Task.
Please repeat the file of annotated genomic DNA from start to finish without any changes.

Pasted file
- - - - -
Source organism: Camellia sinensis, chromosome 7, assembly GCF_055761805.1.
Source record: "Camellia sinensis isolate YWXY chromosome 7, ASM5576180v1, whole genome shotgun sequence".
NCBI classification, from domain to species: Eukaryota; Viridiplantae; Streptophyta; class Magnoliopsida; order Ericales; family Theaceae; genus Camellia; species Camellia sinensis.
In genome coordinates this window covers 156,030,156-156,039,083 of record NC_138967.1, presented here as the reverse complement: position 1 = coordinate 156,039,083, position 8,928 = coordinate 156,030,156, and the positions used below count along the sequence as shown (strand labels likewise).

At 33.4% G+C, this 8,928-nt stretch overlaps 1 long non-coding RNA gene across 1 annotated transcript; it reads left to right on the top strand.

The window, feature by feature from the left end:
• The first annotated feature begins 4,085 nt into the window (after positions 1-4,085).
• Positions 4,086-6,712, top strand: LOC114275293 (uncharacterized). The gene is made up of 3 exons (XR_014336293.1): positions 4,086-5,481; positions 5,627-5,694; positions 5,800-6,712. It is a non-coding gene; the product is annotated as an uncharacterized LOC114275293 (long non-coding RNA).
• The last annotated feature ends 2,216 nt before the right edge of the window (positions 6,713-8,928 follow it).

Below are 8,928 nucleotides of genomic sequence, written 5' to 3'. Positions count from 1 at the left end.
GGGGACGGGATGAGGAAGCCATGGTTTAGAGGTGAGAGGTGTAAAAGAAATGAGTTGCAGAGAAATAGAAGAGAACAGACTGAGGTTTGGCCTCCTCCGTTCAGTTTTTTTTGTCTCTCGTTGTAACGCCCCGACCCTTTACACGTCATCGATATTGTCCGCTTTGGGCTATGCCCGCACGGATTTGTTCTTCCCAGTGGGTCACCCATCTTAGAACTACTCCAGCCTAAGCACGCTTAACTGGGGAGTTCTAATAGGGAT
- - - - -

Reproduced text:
Source organism: Camellia sinensis, chromosome 7, assembly GCF_055761805.1.
Source record: "Camellia sinensis isolate YWXY chromosome 7, ASM5576180v1, whole genome shotgun sequence".
NCBI classification, from domain to species: Eukaryota; Viridiplantae; Streptophyta; class Magnoliopsida; order Ericales; family Theaceae; genus Camellia; species Camellia sinensis.
In genome coordinates this window covers 156,030,156-156,039,083 of record NC_138967.1, presented here as the reverse complement: position 1 = coordinate 156,039,083, position 8,928 = coordinate 156,030,156, and the positions used below count along the sequence as shown (strand labels likewise).

At 33.4% G+C, this 8,928-nt stretch overlaps 1 long non-coding RNA gene across 1 annotated transcript; it reads left to right on the top strand.

The window, feature by feature from the left end:
• The first annotated feature begins 4,085 nt into the window (after positions 1-4,085).
• Positions 4,086-6,712, top strand: LOC114275293 (uncharacterized). The gene is made up of 3 exons (XR_014336293.1): positions 4,086-5,481; positions 5,627-5,694; positions 5,800-6,712. It is a non-coding gene; the product is annotated as an uncharacterized LOC114275293 (long non-coding RNA).
• The last annotated feature ends 2,216 nt before the right edge of the window (positions 6,713-8,928 follow it).

Below are 8,928 nucleotides of genomic sequence, written 5' to 3'. Positions count from 1 at the left end.
GGGGACGGGATGAGGAAGCCATGGTTTAGAGGTGAGAGGTGTAAAAGAAATGAGTTGCAGAGAAATAGAAGAGAACAGACTGAGGTTTGGCCTCCTCCGTTCAGTTTTTTTTGTCTCTCGTTGTAACGCCCCGACCCTTTACACGTCATCGATATTGTCCGCTTTGGGCTATGCCCGCACGGATTTGTTCTTCCCAGTGGGTCACCCATCTTAGAACTACTCCAGCCTAAGCACGCTTAACTGGGGAGTTCTAATAGGGAT